1. Home
  2. Insights
  3. Podcast

Advancing the Skills-Based Workforce Model Through Data and AI

As more and more executives are exploring the advantages of building a skills-based workforce model, the need for reliable data and next-level AI technology has moved to the forefront. Brightfield Co-Founder and CEO Jason Ezratty and AGS Senior Manager of Data Strategy Tim Johnson join host Bruce Morton to deep dive into the future of work through the crucial aspects of data and technology. They also delve into the immediate cost savings that can be found with greater transparency and visibility of your extended workforce, statement of work (SOW) creation and needed skill sets.

Transcript:

Bruce Morton: Allegis Global Solutions (AGS) presents a Subject to Talent podcast, a hub for global workforce leaders to unleash the power of human enterprise. Thank you for listening in as we explore the most innovative and transformational topics impacting business today.

Bruce Morton: Hi, I'm Bruce Morton, the host of the Subject to Talent podcast. Today I'm joined by Jason Ezratty. Jason is the co-founder and CEO of Brightfield, a world-leading workforce data platform. I'm also joined by Tim Johnson. Tim's the senior manager of data strategy here at AGS, and he's a data and business intelligence leader with a focus on strategic data partnerships, enterprise analytics and data management. So, I'm very excited to welcome you both to the podcast. Welcome.

Tim Johnson: Thank you.

Jason Ezratty: Thank you, Bruce.

Bruce Morton: So those regular listeners will know, we always kick off each podcast by asking our guests, how did you get into this wonderful industry of ours? How did you start in the workforce industry? And what led you to data generation and analytics? So Jason, let's kick off with you.

Jason Ezratty: My entry to the staffing industry was very much by accident. I found myself in need of a job post 9/11, and a number of my colleagues from a technology strategy firm had gone to this VMS company, which I had never heard of the category. And so I joined my former colleagues. I figured these are great people to work with and who cares what the rest of it is? But it was about three months in that I realized that this was how the world of work was changing and that this was not just my next job, but the job and opportunity to really change things. There's no doubt that the percentage of the contingent workforce was increasing like crazy, people were having trouble finding talent after Y2K, and I just realized that this was going to change the entirety of the world of work.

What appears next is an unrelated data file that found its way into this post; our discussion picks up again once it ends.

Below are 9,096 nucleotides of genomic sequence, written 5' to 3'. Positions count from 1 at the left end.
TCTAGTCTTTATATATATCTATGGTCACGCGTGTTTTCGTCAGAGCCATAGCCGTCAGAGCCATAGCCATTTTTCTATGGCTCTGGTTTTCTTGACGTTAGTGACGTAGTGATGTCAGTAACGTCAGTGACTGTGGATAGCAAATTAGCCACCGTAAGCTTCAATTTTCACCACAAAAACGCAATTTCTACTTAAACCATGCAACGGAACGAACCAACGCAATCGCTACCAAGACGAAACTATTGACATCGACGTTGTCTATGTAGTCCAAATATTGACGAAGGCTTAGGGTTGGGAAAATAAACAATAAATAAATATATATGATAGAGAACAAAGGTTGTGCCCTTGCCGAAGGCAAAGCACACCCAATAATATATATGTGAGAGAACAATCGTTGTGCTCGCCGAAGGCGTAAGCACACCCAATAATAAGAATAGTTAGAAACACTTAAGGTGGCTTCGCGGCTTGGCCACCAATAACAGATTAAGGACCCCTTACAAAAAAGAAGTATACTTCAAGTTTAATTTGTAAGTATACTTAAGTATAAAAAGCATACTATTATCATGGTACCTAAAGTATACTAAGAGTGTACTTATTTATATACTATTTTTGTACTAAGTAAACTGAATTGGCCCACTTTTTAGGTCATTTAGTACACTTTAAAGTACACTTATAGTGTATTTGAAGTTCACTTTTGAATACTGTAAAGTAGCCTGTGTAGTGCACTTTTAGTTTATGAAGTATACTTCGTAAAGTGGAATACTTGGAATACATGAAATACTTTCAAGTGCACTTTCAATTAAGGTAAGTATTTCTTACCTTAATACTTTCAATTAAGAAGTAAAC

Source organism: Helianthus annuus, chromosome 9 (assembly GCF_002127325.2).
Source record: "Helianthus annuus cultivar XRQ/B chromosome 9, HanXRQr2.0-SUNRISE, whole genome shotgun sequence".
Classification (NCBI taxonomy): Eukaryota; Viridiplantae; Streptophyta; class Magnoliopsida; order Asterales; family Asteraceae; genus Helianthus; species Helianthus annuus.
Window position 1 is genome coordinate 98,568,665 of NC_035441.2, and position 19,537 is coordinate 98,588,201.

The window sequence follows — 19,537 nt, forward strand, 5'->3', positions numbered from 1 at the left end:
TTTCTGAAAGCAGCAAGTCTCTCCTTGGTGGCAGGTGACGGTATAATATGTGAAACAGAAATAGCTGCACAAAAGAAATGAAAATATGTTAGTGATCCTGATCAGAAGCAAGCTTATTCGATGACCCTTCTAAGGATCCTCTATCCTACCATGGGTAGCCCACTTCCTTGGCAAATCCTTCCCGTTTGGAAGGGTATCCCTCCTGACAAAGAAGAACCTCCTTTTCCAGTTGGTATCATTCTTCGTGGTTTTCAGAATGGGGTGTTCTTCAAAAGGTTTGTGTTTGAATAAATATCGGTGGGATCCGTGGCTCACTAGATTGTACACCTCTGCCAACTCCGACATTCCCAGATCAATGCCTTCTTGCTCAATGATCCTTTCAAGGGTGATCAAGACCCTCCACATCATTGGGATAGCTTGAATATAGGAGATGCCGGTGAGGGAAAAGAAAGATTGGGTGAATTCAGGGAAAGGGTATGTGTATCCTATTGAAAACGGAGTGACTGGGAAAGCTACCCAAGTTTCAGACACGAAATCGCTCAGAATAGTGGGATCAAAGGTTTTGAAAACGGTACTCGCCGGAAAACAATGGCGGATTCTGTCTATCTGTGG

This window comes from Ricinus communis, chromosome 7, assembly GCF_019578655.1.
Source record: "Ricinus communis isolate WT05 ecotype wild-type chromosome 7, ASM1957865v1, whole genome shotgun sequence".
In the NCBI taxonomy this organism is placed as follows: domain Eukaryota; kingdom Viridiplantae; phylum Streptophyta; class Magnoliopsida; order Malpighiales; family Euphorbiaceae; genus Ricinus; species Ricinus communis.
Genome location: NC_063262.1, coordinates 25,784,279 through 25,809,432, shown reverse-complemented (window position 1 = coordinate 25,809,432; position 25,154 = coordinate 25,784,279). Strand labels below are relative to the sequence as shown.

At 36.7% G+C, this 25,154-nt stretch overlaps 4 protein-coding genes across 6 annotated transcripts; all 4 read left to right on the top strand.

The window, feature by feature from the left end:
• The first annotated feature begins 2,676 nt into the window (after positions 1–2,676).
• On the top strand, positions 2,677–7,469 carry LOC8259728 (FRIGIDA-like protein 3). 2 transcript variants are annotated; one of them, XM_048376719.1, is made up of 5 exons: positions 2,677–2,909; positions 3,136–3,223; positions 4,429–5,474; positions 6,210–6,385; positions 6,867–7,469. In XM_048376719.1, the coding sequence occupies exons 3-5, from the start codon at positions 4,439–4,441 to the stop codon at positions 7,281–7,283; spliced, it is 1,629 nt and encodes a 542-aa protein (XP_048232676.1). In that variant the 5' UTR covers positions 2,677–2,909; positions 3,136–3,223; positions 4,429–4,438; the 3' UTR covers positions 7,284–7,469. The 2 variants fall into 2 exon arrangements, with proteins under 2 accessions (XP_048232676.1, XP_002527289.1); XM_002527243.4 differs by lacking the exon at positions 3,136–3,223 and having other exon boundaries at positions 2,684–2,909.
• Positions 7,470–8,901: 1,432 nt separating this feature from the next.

Bruce Morton: Awesome. Thank you. Tim?

Tim Johnson: Yeah. Thanks. Back in the day when I started with Aerotek, I started out in back office operations. It seemed like every job that I took, I gravitated towards data. And so, I spent five years with Aerotek, then I went over to the Allegis Group IT department to help with an ERP upgrade and led and managed lots of different work streams in the course of that five years and found myself wanting to get back into the business. So I transitioned over to AGS, and for the past 18 years have been developing analytics and business intelligence solutions to help our customers, our suppliers and the leaders within our organization use data to drive decision making. So it was really a passion of mine all the way from day one.

The business intelligence platform we built is now a critical component of Acumen® Intelligent Workforce platform. And over the past two years, like you mentioned in my intro, I've been spending my time on data partnerships in order to gather the best partners in the world around global data and analytics capabilities and really ultimately to shape our industry and how they look at data.

Bruce Morton: Great. Thank you. So, Jason, the last time you joined us, which has been a hot minute, you spoke of the Economics of Workforce Intelligence, which at the time was a relatively new partnership between AGS and Brightfield. Can you tell us a bit more about the partnership and how it's developing?